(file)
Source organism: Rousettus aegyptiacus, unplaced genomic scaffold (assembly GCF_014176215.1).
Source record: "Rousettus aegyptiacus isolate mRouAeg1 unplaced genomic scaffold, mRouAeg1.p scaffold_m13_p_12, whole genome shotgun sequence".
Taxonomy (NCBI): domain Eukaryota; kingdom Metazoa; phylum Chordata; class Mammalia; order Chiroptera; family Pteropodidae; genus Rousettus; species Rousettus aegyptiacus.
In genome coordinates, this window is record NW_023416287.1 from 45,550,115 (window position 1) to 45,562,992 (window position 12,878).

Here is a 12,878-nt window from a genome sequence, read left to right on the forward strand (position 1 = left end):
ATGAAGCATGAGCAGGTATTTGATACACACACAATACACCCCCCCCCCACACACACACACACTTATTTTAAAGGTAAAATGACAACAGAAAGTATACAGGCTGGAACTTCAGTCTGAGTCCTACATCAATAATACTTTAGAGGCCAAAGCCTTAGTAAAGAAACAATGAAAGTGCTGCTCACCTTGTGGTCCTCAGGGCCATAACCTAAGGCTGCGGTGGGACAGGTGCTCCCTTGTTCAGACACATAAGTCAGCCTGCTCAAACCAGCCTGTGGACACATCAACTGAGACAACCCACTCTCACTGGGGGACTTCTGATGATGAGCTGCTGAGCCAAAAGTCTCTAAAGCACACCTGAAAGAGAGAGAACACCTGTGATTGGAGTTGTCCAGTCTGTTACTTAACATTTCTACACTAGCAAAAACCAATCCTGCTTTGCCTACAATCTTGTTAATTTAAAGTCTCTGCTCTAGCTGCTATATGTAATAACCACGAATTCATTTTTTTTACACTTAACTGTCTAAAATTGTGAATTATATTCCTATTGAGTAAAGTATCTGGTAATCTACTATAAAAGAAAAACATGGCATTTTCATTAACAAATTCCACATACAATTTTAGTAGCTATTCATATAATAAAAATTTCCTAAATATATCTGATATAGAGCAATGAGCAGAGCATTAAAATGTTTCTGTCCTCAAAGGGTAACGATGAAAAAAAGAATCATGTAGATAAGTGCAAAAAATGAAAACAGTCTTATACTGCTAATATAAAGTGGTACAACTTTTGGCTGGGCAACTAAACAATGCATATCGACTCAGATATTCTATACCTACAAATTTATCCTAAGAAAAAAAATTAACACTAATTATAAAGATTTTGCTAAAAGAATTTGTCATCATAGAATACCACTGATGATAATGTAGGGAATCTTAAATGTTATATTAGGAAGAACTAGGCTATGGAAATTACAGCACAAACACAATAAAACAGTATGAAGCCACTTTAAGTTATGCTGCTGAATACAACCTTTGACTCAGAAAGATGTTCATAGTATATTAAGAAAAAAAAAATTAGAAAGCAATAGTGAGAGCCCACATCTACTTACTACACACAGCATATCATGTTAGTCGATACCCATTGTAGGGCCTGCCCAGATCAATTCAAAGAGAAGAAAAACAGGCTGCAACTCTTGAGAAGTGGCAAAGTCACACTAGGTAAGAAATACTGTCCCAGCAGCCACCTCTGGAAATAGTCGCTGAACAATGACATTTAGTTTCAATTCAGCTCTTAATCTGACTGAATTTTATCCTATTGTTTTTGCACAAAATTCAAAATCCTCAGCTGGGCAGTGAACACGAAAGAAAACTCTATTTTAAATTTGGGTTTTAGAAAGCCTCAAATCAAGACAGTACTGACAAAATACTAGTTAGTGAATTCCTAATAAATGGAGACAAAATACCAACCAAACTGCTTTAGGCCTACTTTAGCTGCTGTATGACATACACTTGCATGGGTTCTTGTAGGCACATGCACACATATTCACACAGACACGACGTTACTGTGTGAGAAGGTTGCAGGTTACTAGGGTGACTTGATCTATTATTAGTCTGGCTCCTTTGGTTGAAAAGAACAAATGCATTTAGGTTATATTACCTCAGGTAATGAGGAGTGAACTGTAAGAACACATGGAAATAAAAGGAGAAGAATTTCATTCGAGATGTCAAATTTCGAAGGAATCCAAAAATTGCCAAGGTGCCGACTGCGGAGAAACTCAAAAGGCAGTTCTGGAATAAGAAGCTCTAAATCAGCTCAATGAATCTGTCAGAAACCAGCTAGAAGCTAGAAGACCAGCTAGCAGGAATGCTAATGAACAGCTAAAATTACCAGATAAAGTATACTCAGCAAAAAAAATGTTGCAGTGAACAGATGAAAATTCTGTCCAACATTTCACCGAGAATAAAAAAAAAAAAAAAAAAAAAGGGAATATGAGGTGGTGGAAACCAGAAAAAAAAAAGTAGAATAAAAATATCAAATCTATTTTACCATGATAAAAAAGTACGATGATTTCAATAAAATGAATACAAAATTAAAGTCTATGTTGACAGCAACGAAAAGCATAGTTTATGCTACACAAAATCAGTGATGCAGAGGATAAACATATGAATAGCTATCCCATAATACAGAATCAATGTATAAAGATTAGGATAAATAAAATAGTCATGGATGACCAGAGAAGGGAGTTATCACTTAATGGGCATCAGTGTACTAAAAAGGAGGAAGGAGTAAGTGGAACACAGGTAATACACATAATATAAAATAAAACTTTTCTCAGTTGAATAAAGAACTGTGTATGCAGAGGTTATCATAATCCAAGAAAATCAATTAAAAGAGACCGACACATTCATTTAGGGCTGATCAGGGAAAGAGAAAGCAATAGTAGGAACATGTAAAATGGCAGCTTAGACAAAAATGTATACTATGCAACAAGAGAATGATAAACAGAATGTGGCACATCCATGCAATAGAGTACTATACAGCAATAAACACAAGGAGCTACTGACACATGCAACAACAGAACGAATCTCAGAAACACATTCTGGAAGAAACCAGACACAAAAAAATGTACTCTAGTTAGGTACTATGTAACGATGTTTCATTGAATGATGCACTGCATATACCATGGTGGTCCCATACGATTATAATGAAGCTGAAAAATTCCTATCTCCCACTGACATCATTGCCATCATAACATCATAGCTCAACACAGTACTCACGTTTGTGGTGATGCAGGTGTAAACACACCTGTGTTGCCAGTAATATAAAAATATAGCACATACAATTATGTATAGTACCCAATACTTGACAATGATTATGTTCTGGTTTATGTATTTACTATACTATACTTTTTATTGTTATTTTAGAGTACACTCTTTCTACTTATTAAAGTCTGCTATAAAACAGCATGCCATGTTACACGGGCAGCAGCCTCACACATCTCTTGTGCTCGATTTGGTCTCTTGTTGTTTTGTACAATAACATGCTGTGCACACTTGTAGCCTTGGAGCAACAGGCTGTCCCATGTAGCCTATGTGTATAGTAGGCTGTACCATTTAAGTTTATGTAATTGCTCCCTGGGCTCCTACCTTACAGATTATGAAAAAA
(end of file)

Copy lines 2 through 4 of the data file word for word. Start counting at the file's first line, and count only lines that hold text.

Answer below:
Source record: "Rousettus aegyptiacus isolate mRouAeg1 unplaced genomic scaffold, mRouAeg1.p scaffold_m13_p_12, whole genome shotgun sequence".
Taxonomy (NCBI): domain Eukaryota; kingdom Metazoa; phylum Chordata; class Mammalia; order Chiroptera; family Pteropodidae; genus Rousettus; species Rousettus aegyptiacus.
In genome coordinates, this window is record NW_023416287.1 from 45,550,115 (window position 1) to 45,562,992 (window position 12,878).